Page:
Leisure-time activities entailing chemical exposure were also coded according to the same criteria. A random 5% sample of questionnaires attributing specific exposures was coded independently by another occupational physician for quality control. Only few and minor disagreements were found and subsequently resolved after discussion.
A 10 mL blood sample was taken from all subjects and serum was stored at −80°C until analysis. The presence of the hepatitis B surface antigen (HBsAg) and of HCV antibodies (HCVAb) was assessed using commercial enzyme-linked immunosorbent assays (ELISA; Abbott Labs, North Chicago, IL). HCVAb-positive sera were tested for confirmation by an immunoblot assay (RIBA; Ortho, Raritan, NJ).
ORs of liver cancer and 95% CIs were computed by unconditional logistic regression analysis using the maximum likelihood method. In exploratory analyses, both 90% and 95% CI are commonly used; we preferred the latter in order to compare our results with other literature findings on liver cancer and occupation. Potential confounding was accounted for by computing OR adjusted for age, area of residence (city of Brescia vs. rest of province), education, alcohol consumption, smoking habits and HCVAb and HBsAg positivity. Only adjusted ORs are shown in the tables. Interaction between alcohol intake, viral infections and occupational exposures was also assessed.
A total of 343 occupations and 144 industrial categories were analyzed. The results are reported in the tables for some selected occupations and industries on the basis of relevance of the occupation or industry in the province of Brescia (such as metalworking, construction industry, transports, textile industry, agriculture, various services), a priori indications by the scientific literature and if there were at least 7 exposed subjects of whom there were at least 1 case and 1 control. Full results are available on request.
Analyses by time since first employment (TSFE) and analysis by duration of employment were also performed. Two-sided statistical tests were performed using an alpha value of 0.05 for refusing the null hypothesis.
All the analyses were performed using the BMDP (Dynamic version) program for a personal computer.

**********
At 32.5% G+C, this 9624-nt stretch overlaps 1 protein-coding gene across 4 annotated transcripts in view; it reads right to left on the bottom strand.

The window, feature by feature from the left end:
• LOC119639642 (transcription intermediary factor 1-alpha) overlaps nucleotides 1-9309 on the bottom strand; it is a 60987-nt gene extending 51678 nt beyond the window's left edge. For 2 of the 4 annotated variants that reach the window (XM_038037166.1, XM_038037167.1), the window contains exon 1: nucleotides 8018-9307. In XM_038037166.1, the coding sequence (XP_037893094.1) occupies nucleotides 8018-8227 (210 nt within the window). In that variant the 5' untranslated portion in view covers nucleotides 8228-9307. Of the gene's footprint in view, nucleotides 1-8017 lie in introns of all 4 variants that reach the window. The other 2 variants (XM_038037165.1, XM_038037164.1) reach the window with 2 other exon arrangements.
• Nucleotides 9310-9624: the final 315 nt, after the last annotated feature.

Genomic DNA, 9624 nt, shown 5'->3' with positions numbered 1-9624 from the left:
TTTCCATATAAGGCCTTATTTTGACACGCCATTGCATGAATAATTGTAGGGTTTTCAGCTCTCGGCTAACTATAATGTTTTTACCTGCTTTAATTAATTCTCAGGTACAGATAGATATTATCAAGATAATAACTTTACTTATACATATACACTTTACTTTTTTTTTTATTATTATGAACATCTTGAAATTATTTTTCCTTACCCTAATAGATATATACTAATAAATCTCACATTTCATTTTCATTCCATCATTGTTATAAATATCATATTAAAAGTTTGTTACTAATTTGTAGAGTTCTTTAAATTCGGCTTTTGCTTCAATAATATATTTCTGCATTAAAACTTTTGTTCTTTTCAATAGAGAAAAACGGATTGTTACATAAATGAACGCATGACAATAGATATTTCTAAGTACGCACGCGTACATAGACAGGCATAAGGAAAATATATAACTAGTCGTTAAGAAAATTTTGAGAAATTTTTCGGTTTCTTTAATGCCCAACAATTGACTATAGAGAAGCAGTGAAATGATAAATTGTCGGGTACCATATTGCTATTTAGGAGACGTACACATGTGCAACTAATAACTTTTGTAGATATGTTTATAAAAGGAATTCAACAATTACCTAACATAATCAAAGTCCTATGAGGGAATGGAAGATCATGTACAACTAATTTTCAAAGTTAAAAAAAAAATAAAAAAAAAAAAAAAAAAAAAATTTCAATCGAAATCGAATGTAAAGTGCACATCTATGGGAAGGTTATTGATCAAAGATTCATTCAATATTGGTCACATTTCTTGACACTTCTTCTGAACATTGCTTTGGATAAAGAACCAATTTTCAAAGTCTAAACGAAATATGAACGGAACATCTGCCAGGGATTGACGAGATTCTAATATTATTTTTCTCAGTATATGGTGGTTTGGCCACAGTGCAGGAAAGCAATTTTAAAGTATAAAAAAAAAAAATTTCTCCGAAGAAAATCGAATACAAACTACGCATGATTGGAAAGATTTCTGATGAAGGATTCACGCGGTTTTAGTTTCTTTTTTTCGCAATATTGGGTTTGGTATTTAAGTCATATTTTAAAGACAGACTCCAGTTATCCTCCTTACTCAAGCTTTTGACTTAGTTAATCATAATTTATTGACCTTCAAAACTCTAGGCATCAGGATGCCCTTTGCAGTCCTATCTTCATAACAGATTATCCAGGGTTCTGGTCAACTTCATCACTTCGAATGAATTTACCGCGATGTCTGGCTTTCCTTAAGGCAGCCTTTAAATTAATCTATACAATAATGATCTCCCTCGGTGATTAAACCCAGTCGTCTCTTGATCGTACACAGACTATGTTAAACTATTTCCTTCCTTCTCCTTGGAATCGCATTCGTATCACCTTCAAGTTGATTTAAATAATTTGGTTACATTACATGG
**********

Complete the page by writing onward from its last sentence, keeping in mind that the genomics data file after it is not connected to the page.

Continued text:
Distribution of cases and controls according to socio-demographic variables is shown in Table I. Cases had a lower education level than controls. The mean age at interview was 63.1 years among cases and 62.6 in controls (p > 0.1). The mean number of jobs was similar in cases and controls.
|City of Brescia||68||(47.2)||195||(68.9)|
|Mean no. of jobs (S.D.)4||3.68||(±1.76)||3.53||(±2.1)|
The distribution of cases according to the diagnostic procedures is reported in Table II. As expected, the histology showed a high proportion of HCC; no angiosarcomas were detected. Controls suffered from a variety of diseases of the genitourinary (22.6% of controls), digestive (21.9), circulatory (21.5) and respiratory (5.6%) systems, dermatologic (5.3) and metabolic (4.9%) disorders, traumas (4.2%), ill-defined symptoms (12.4) and other conditions (1.4). Table III shows the selected ORs according to job title. No statistically significant increased risks were detected. However, nonsignificant excess risks were observed for motor vehicle mechanics, field-crop farm workers, food and beverage processors, electrical fitters, machine-tool operators and clerical workers. Among industrial activities (Table IV), a statistical significant risk was found only for repair of motor vehicles; increased risks were found for electricity gas and steam, manufacture of furniture and of special industrial machinery, transport (and in particular railways) and personal services.
|α-fetoprotein ≥ 400 ng/mL||8||(5.6)|
|Sonography or computerized tomography||34||(23.6)|
|Job category (ISCO code)||Cases/controls exposed||OR1 (95% CI)|
|Clerical and related workers (3)||21/40||2.0 (0.9–4.2)|
|Agricultural, animal husbandry and forestry workers, fishermen and hunters (6)||41/65||0.8 (0.5–1.5)|
|Agricultural and animal husbandry workers (62)||32/37||1.3 (0.7–2.5)|
|Field-crop and vegetable farm workers (622)||10/8||1.8 (0.6–5.6)|
|Metal processors (72)||17/37||0.5 (0.2–1.1)|
|Food and beverage processors (77)||16/17||1.6 (0.6–3.8)|
|Cabinetmakers and related woodworkers (81)||9/12||1.2 (0.4–3.5)|
|Blacksmiths, toolmakers and machine-tool operators (83)||40/62||1.5 (0.8–2.7)|
|Machine-tool operators (834)||31/46||1.5 (0.8–3.0)|
|Machinery fitters, machine assemblers and precision instrument makers (except electrical) (84)||25/45||1.4 (0.7–2.8)|
|Motor vehicle mechanics (843)||7/8||2.7 (0.8–11.7)|
|Electrical fitters and related electrical and electronics workers (85)||9/11||1.7 (0.5–5.6)|
|Painters (93)||7/10||0.6 (0.1–2.6)|
|Bricklayers, carpenters and other construction workers (95)||32/58||0.9 (0.5–1.6)|
|Material-handling and related equipment operators, dockers and freight handlers (97)||23/35||1.0 (0.5–2.2)|